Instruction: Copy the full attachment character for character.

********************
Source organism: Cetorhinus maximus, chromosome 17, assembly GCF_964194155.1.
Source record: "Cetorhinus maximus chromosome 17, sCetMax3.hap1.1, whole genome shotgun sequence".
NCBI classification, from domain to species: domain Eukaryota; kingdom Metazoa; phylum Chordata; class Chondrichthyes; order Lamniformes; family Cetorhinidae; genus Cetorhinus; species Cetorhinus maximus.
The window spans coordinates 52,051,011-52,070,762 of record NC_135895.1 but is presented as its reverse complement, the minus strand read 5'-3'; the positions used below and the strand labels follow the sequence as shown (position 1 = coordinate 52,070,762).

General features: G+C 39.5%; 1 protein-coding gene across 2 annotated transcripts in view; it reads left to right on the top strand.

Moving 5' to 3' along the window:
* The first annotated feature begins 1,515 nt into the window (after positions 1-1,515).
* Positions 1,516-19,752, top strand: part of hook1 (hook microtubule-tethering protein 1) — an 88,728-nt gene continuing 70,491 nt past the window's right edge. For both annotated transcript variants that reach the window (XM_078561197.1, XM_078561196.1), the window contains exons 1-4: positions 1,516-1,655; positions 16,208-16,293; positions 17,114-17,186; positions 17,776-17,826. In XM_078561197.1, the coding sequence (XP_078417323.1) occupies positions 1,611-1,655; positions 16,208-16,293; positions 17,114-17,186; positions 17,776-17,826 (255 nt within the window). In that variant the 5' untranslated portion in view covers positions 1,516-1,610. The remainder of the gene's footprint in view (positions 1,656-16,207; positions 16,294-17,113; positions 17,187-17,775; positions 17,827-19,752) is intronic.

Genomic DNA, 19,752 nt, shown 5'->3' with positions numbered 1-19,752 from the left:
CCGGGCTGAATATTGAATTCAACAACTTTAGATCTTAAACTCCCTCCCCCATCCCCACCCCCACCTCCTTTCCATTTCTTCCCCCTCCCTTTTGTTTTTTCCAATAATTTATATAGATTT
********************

Source organism: Cetorhinus maximus, chromosome 17, assembly GCF_964194155.1.
Source record: "Cetorhinus maximus chromosome 17, sCetMax3.hap1.1, whole genome shotgun sequence".
NCBI classification, from domain to species: domain Eukaryota; kingdom Metazoa; phylum Chordata; class Chondrichthyes; order Lamniformes; family Cetorhinidae; genus Cetorhinus; species Cetorhinus maximus.
The window spans coordinates 52,051,011-52,070,762 of record NC_135895.1 but is presented as its reverse complement, the minus strand read 5'-3'; the positions used below and the strand labels follow the sequence as shown (position 1 = coordinate 52,070,762).

General features: G+C 39.5%; 1 protein-coding gene across 2 annotated transcripts in view; it reads left to right on the top strand.

Moving 5' to 3' along the window:
* The first annotated feature begins 1,515 nt into the window (after positions 1-1,515).
* Positions 1,516-19,752, top strand: part of hook1 (hook microtubule-tethering protein 1) — an 88,728-nt gene continuing 70,491 nt past the window's right edge. For both annotated transcript variants that reach the window (XM_078561197.1, XM_078561196.1), the window contains exons 1-4: positions 1,516-1,655; positions 16,208-16,293; positions 17,114-17,186; positions 17,776-17,826. In XM_078561197.1, the coding sequence (XP_078417323.1) occupies positions 1,611-1,655; positions 16,208-16,293; positions 17,114-17,186; positions 17,776-17,826 (255 nt within the window). In that variant the 5' untranslated portion in view covers positions 1,516-1,610. The remainder of the gene's footprint in view (positions 1,656-16,207; positions 16,294-17,113; positions 17,187-17,775; positions 17,827-19,752) is intronic.

Genomic DNA, 19,752 nt, shown 5'->3' with positions numbered 1-19,752 from the left:
CCGGGCTGAATATTGAATTCAACAACTTTAGATCTTAAACTCCCTCCCCCATCCCCACCCCCACCTCCTTTCCATTTCTTCCCCCTCCCTTTTGTTTTTTCCAATAATTTATATAGATTT